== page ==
If Formula One’s immediate future is about growth in North America then the sport’s gaze is expected to turn East in the long term, and Panthera Team Asia plan to be on the starting grid when that happens.
With a pre-agreement for a power unit “already in place”, eyes on Chinese driver Zhou Guanyu, who has only signed a year’s extension with Alfa Romeo to cover the 2023 season, and an openness to discussing financing with Hong Kong billionaire Calvin Lo, Panthera is pushing to be the first new team since Haas in 2016.
The brainchild of co-founders Benjamin Durand and Michel Orts, the pair have spent the past five years preparing to join the pinnacle of motorsport, and had initially aimed to be racing in 2022.
“We could have given up a long time ago on this project, but we believe in it,” Durand said. “We still think that the Asian market and Chinese market are the next markets to be developed.”
Covid obviously put the brakes on that initial timeline, and much has changed in the sport in the intervening years. Now 2026 is the target, if they can convince those that run F1 to let them in.
The arrival of Liberty Media Corporation and the renegotiation of the Concorde agreement has given teams more say in how the sport is run, and where before the word of Bernie Ecclestone was law, now others must be heard.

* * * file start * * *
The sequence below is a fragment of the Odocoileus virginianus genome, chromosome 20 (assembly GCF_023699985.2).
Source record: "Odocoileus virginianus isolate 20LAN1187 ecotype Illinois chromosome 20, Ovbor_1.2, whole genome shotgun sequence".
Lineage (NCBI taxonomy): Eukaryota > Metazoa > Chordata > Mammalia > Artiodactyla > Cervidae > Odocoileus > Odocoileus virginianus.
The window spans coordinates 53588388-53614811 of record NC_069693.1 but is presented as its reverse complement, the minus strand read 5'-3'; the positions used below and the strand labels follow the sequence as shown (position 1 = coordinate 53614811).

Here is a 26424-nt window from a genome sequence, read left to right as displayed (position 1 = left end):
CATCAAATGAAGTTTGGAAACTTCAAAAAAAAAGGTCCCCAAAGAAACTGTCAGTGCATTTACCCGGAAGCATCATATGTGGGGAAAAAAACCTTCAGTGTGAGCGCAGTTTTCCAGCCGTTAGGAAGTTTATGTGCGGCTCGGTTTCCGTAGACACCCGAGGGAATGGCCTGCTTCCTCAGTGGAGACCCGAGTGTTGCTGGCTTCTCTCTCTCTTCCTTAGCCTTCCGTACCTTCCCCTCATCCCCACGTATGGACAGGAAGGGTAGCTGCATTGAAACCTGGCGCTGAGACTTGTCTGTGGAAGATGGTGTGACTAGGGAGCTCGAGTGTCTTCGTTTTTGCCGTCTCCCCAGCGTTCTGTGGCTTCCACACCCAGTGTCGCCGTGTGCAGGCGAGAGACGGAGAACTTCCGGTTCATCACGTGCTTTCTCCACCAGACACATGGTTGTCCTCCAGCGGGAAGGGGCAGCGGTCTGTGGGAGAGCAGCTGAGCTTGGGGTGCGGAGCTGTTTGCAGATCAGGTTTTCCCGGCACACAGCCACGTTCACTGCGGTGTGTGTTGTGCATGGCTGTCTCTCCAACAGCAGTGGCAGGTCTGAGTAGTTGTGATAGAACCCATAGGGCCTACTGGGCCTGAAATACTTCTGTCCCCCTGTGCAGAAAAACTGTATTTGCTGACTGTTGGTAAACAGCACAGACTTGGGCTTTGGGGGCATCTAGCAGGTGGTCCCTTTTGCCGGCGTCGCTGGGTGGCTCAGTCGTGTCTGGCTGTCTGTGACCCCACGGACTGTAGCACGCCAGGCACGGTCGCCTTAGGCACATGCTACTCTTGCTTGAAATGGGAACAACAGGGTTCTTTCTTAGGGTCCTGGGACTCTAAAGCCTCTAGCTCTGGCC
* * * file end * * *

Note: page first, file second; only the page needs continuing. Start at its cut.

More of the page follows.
But FIA president Mohammed Ben Sulayem’s desire to start an expression of interest process for new teams has fired the starting gun, even if F1 CEO Stefano Domenicali, the former Ferrari team principal, said last September that the sport, which could have a record 24 races this year and is growing in global popularity, did not need more than 10 teams.
“We need to have confirmation of what they’re expecting, that’s what we’re waiting for right now,” Durand said. “We’ve been told that by the end of the month, they will release exactly what they expect from the teams.”
Panthera though are not the only ones with designs on a place at the top table. Michael Andretti and Cadillac have their own team in the works, which is why Durand knows any new organization must offer something other than financial backing and a desire to join the glitz and glamour of F1.